Qi Gong Meditation

Fundamental to Taoist thinking and Qigong practice is the concept that Qi follows the mind intent. It is said that when the mind is confused, the mind intent disperses and becomes unable to focus. When the mind intent is dispersed, the Qi of the body tends to become weak and insubstantial. The corollary of this, as stated in Qigong literature, is that when the Qi sinks to the lower Dan Tien the mind intent becomes strong and focused and the mind becomes tranquil. Qigong theory thus sees these three aspects of the body, the mind, the mind intent and the Qi in a state of mutual equilibrium and support.


To insure overall health and well-being it is important to settle the mind and focus the mind intent. The various techniques that are used to do this are not unique to Taoism and Qigong, but the structure that links them together provides a unique insight into how the Chinese perceive the body-mind connection.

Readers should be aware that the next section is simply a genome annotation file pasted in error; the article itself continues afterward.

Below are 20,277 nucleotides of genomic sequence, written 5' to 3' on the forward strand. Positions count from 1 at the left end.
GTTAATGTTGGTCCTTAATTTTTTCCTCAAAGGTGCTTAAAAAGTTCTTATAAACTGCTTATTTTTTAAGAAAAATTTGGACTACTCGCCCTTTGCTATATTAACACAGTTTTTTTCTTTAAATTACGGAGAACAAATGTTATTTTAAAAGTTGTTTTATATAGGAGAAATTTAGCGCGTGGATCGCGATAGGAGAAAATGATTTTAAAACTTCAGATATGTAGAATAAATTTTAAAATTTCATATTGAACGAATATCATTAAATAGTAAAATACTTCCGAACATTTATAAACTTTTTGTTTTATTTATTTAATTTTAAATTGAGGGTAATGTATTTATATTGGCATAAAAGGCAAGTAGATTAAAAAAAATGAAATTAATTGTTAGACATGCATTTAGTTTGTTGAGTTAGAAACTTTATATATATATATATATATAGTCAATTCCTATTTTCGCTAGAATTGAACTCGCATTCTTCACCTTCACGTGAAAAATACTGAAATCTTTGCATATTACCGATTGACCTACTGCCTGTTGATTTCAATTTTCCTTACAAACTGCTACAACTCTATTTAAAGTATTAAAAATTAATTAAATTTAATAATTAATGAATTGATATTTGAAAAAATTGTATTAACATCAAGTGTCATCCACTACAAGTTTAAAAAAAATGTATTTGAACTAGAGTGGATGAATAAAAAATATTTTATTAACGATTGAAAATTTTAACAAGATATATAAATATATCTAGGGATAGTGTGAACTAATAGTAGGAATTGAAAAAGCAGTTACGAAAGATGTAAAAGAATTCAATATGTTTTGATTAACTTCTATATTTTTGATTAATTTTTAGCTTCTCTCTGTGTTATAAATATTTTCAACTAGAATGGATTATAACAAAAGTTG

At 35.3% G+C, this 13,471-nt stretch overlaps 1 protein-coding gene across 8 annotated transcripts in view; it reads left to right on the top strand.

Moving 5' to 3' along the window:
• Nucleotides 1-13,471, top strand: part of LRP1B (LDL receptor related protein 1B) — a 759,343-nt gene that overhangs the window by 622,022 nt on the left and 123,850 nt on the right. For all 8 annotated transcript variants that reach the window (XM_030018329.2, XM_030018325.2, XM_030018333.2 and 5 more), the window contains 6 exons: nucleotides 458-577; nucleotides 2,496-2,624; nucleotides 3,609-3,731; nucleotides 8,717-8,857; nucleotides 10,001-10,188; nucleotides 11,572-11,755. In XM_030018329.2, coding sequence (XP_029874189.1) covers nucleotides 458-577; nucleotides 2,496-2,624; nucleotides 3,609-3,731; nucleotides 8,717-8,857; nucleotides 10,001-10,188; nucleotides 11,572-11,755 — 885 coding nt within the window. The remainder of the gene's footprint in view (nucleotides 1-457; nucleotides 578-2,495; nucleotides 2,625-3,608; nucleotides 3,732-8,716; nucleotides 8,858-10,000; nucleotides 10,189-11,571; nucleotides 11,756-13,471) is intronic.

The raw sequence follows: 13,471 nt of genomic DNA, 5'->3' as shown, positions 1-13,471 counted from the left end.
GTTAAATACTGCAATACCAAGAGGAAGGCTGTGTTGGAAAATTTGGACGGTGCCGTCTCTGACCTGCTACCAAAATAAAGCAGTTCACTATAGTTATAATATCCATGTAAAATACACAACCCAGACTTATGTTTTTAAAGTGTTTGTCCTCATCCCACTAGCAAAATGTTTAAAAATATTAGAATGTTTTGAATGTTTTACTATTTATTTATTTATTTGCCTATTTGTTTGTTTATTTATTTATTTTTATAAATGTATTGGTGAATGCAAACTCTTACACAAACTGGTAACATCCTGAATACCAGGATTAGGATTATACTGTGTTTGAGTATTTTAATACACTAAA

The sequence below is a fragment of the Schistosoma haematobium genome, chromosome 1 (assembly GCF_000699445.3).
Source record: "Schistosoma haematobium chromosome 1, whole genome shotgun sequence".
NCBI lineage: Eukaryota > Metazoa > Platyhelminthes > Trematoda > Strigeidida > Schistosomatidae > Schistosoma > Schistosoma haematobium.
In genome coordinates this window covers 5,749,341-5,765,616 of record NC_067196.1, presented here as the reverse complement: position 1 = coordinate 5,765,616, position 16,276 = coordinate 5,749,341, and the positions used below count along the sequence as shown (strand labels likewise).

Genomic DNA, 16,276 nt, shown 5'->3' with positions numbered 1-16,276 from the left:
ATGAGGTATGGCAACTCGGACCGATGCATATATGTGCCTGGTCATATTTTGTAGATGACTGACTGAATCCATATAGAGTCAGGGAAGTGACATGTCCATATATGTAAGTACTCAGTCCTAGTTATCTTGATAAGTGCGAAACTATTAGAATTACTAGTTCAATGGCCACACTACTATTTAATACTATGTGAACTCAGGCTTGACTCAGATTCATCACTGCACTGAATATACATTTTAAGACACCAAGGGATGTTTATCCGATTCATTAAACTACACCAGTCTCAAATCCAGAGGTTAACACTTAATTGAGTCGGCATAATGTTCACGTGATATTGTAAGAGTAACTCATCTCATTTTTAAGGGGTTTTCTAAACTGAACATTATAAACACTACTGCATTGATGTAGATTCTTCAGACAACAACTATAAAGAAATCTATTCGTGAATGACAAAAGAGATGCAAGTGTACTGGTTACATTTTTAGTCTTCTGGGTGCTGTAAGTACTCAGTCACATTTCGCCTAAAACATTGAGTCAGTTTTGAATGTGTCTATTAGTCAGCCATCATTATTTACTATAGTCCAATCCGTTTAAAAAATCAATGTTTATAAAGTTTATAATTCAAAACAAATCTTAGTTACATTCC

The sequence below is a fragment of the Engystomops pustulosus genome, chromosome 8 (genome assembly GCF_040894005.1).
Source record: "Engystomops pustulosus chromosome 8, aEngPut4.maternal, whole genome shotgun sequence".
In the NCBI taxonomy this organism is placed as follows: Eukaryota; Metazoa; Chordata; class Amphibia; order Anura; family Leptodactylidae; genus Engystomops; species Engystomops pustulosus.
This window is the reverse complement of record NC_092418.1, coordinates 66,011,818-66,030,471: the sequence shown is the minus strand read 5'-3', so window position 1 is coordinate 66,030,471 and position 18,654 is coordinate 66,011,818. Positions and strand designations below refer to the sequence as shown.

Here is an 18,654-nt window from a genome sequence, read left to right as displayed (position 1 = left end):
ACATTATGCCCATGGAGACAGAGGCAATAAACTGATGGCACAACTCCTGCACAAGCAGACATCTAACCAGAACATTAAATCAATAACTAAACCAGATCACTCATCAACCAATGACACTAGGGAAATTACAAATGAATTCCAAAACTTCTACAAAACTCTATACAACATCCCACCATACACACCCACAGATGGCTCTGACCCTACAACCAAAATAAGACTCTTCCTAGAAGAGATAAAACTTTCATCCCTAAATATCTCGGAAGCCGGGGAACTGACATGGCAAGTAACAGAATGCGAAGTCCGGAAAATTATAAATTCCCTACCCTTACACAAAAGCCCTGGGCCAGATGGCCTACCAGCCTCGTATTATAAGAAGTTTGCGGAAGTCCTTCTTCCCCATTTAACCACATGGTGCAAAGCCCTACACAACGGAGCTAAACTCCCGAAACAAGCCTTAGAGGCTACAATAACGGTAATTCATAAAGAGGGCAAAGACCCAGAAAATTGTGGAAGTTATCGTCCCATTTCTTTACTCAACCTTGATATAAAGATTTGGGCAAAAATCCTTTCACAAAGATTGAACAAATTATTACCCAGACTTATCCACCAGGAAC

There are many different meditation practices that do not involve going into a trance or even sitting still. The practice of qigong involves developing a meditative while standing or sitting in a static posture or even in motion. Spending about half an hour a day in meditation is calming and strengthening. It is advisable to set aside the time each day, and to make sure that you will not be disturbed, Wear comfortable loose clothing and be sure that you are comfortably warm. If you can, practice meditation outside in the fresh air, early in the day; avoid meditating within an hour of eating. Remember, breathing is all-important and harmonizes the flow of Qi.